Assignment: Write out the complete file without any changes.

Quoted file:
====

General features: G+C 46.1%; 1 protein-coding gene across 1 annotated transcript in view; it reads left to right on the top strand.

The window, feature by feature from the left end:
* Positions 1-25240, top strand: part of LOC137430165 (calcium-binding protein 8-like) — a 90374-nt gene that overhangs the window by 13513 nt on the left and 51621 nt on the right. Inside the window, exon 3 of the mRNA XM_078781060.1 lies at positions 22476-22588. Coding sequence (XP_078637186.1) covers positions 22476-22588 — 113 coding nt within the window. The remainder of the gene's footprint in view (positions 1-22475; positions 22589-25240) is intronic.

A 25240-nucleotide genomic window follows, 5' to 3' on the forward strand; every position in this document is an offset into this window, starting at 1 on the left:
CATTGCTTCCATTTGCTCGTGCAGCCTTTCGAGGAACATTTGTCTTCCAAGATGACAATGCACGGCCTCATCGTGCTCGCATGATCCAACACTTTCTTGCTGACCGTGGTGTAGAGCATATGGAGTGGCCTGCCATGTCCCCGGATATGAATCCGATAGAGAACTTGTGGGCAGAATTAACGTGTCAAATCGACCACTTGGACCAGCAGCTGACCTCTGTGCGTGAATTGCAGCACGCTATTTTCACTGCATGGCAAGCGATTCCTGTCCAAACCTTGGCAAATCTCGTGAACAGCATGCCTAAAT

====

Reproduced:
General features: G+C 46.1%; 1 protein-coding gene across 1 annotated transcript in view; it reads left to right on the top strand.

The window, feature by feature from the left end:
* Positions 1-25240, top strand: part of LOC137430165 (calcium-binding protein 8-like) — a 90374-nt gene that overhangs the window by 13513 nt on the left and 51621 nt on the right. Inside the window, exon 3 of the mRNA XM_078781060.1 lies at positions 22476-22588. Coding sequence (XP_078637186.1) covers positions 22476-22588 — 113 coding nt within the window. The remainder of the gene's footprint in view (positions 1-22475; positions 22589-25240) is intronic.

A 25240-nucleotide genomic window follows, 5' to 3' on the forward strand; every position in this document is an offset into this window, starting at 1 on the left:
CATTGCTTCCATTTGCTCGTGCAGCCTTTCGAGGAACATTTGTCTTCCAAGATGACAATGCACGGCCTCATCGTGCTCGCATGATCCAACACTTTCTTGCTGACCGTGGTGTAGAGCATATGGAGTGGCCTGCCATGTCCCCGGATATGAATCCGATAGAGAACTTGTGGGCAGAATTAACGTGTCAAATCGACCACTTGGACCAGCAGCTGACCTCTGTGCGTGAATTGCAGCACGCTATTTTCACTGCATGGCAAGCGATTCCTGTCCAAACCTTGGCAAATCTCGTGAACAGCATGCCTAAAT